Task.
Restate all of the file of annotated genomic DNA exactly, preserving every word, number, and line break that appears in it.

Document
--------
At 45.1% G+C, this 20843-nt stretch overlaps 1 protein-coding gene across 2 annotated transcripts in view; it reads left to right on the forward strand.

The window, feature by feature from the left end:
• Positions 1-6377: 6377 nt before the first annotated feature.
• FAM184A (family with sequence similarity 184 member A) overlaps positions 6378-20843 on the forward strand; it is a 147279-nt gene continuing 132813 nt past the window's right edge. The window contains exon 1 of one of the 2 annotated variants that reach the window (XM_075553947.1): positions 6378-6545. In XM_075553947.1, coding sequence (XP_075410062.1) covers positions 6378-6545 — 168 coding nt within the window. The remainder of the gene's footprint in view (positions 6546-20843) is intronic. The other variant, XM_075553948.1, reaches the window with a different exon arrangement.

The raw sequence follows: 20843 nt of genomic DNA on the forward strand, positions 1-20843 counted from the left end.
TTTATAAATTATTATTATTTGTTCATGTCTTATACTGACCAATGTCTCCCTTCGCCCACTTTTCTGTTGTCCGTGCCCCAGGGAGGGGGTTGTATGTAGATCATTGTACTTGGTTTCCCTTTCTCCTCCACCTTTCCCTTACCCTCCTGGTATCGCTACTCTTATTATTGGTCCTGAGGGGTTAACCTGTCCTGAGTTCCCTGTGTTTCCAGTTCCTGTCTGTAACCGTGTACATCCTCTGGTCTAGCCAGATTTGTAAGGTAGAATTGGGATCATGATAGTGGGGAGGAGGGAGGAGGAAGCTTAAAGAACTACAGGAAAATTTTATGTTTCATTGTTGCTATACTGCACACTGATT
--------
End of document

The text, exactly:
At 45.1% G+C, this 20843-nt stretch overlaps 1 protein-coding gene across 2 annotated transcripts in view; it reads left to right on the forward strand.

The window, feature by feature from the left end:
• Positions 1-6377: 6377 nt before the first annotated feature.
• FAM184A (family with sequence similarity 184 member A) overlaps positions 6378-20843 on the forward strand; it is a 147279-nt gene continuing 132813 nt past the window's right edge. The window contains exon 1 of one of the 2 annotated variants that reach the window (XM_075553947.1): positions 6378-6545. In XM_075553947.1, coding sequence (XP_075410062.1) covers positions 6378-6545 — 168 coding nt within the window. The remainder of the gene's footprint in view (positions 6546-20843) is intronic. The other variant, XM_075553948.1, reaches the window with a different exon arrangement.

The raw sequence follows: 20843 nt of genomic DNA on the forward strand, positions 1-20843 counted from the left end.
TTTATAAATTATTATTATTTGTTCATGTCTTATACTGACCAATGTCTCCCTTCGCCCACTTTTCTGTTGTCCGTGCCCCAGGGAGGGGGTTGTATGTAGATCATTGTACTTGGTTTCCCTTTCTCCTCCACCTTTCCCTTACCCTCCTGGTATCGCTACTCTTATTATTGGTCCTGAGGGGTTAACCTGTCCTGAGTTCCCTGTGTTTCCAGTTCCTGTCTGTAACCGTGTACATCCTCTGGTCTAGCCAGATTTGTAAGGTAGAATTGGGATCATGATAGTGGGGAGGAGGGAGGAGGAAGCTTAAAGAACTACAGGAAAATTTTATGTTTCATTGTTGCTATACTGCACACTGATT